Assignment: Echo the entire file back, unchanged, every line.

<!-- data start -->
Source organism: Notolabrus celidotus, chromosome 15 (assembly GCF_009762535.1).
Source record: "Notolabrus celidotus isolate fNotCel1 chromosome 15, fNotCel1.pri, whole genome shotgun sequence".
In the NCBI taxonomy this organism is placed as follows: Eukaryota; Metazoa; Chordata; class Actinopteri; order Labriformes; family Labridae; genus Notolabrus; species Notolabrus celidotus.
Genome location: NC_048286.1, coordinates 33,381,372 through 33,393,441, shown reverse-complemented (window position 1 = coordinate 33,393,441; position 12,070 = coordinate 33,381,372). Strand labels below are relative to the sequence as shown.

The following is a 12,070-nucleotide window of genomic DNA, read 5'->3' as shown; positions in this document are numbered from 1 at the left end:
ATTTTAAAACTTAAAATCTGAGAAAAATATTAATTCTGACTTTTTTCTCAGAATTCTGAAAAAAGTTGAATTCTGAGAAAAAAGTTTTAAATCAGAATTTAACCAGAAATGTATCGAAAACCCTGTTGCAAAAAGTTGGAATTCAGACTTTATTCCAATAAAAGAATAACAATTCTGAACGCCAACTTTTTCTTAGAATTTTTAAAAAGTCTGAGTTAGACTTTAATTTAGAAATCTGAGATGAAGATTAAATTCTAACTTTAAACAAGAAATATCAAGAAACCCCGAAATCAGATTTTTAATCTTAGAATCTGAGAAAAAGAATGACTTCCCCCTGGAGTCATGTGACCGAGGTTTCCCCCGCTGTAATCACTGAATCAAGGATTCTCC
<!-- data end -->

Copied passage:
Source organism: Notolabrus celidotus, chromosome 15 (assembly GCF_009762535.1).
Source record: "Notolabrus celidotus isolate fNotCel1 chromosome 15, fNotCel1.pri, whole genome shotgun sequence".
In the NCBI taxonomy this organism is placed as follows: Eukaryota; Metazoa; Chordata; class Actinopteri; order Labriformes; family Labridae; genus Notolabrus; species Notolabrus celidotus.
Genome location: NC_048286.1, coordinates 33,381,372 through 33,393,441, shown reverse-complemented (window position 1 = coordinate 33,393,441; position 12,070 = coordinate 33,381,372). Strand labels below are relative to the sequence as shown.

The following is a 12,070-nucleotide window of genomic DNA, read 5'->3' as shown; positions in this document are numbered from 1 at the left end:
ATTTTAAAACTTAAAATCTGAGAAAAATATTAATTCTGACTTTTTTCTCAGAATTCTGAAAAAAGTTGAATTCTGAGAAAAAAGTTTTAAATCAGAATTTAACCAGAAATGTATCGAAAACCCTGTTGCAAAAAGTTGGAATTCAGACTTTATTCCAATAAAAGAATAACAATTCTGAACGCCAACTTTTTCTTAGAATTTTTAAAAAGTCTGAGTTAGACTTTAATTTAGAAATCTGAGATGAAGATTAAATTCTAACTTTAAACAAGAAATATCAAGAAACCCCGAAATCAGATTTTTAATCTTAGAATCTGAGAAAAAGAATGACTTCCCCCTGGAGTCATGTGACCGAGGTTTCCCCCGCTGTAATCACTGAATCAAGGATTCTCC